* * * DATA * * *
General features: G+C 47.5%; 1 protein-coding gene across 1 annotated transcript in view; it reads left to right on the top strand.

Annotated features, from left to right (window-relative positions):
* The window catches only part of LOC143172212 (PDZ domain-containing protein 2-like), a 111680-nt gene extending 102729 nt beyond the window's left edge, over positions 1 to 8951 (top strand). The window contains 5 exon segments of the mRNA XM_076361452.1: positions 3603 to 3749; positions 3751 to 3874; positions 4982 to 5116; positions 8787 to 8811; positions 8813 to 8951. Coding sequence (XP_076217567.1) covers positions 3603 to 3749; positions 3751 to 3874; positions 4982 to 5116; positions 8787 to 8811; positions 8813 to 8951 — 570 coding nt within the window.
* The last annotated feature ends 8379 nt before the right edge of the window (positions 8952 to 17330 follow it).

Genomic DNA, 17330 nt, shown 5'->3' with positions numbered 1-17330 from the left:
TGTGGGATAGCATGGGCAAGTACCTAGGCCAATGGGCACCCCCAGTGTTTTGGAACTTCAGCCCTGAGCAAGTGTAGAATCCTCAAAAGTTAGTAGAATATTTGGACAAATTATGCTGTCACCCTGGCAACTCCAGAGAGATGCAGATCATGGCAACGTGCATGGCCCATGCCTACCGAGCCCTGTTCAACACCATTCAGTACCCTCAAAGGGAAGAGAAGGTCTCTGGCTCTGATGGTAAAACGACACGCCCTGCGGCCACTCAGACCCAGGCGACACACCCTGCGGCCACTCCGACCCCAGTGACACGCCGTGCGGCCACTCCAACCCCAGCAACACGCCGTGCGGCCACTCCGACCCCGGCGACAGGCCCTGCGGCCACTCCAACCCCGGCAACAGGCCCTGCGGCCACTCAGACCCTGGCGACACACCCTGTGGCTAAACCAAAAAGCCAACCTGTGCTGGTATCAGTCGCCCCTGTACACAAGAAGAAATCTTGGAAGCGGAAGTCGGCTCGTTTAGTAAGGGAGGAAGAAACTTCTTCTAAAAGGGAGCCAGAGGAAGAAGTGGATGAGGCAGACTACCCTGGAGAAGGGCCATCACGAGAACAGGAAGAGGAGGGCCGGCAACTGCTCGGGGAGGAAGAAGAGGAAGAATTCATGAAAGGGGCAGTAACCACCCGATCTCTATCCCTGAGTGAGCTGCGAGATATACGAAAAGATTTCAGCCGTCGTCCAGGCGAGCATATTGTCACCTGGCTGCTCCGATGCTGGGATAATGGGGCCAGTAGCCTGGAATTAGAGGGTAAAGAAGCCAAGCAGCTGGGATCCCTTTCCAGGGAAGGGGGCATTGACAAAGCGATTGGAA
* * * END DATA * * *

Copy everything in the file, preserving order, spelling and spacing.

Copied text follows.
General features: G+C 47.5%; 1 protein-coding gene across 1 annotated transcript in view; it reads left to right on the top strand.

Annotated features, from left to right (window-relative positions):
* The window catches only part of LOC143172212 (PDZ domain-containing protein 2-like), a 111680-nt gene extending 102729 nt beyond the window's left edge, over positions 1 to 8951 (top strand). The window contains 5 exon segments of the mRNA XM_076361452.1: positions 3603 to 3749; positions 3751 to 3874; positions 4982 to 5116; positions 8787 to 8811; positions 8813 to 8951. Coding sequence (XP_076217567.1) covers positions 3603 to 3749; positions 3751 to 3874; positions 4982 to 5116; positions 8787 to 8811; positions 8813 to 8951 — 570 coding nt within the window.
* The last annotated feature ends 8379 nt before the right edge of the window (positions 8952 to 17330 follow it).

Genomic DNA, 17330 nt, shown 5'->3' with positions numbered 1-17330 from the left:
TGTGGGATAGCATGGGCAAGTACCTAGGCCAATGGGCACCCCCAGTGTTTTGGAACTTCAGCCCTGAGCAAGTGTAGAATCCTCAAAAGTTAGTAGAATATTTGGACAAATTATGCTGTCACCCTGGCAACTCCAGAGAGATGCAGATCATGGCAACGTGCATGGCCCATGCCTACCGAGCCCTGTTCAACACCATTCAGTACCCTCAAAGGGAAGAGAAGGTCTCTGGCTCTGATGGTAAAACGACACGCCCTGCGGCCACTCAGACCCAGGCGACACACCCTGCGGCCACTCCGACCCCAGTGACACGCCGTGCGGCCACTCCAACCCCAGCAACACGCCGTGCGGCCACTCCGACCCCGGCGACAGGCCCTGCGGCCACTCCAACCCCGGCAACAGGCCCTGCGGCCACTCAGACCCTGGCGACACACCCTGTGGCTAAACCAAAAAGCCAACCTGTGCTGGTATCAGTCGCCCCTGTACACAAGAAGAAATCTTGGAAGCGGAAGTCGGCTCGTTTAGTAAGGGAGGAAGAAACTTCTTCTAAAAGGGAGCCAGAGGAAGAAGTGGATGAGGCAGACTACCCTGGAGAAGGGCCATCACGAGAACAGGAAGAGGAGGGCCGGCAACTGCTCGGGGAGGAAGAAGAGGAAGAATTCATGAAAGGGGCAGTAACCACCCGATCTCTATCCCTGAGTGAGCTGCGAGATATACGAAAAGATTTCAGCCGTCGTCCAGGCGAGCATATTGTCACCTGGCTGCTCCGATGCTGGGATAATGGGGCCAGTAGCCTGGAATTAGAGGGTAAAGAAGCCAAGCAGCTGGGATCCCTTTCCAGGGAAGGGGGCATTGACAAAGCGATTGGAA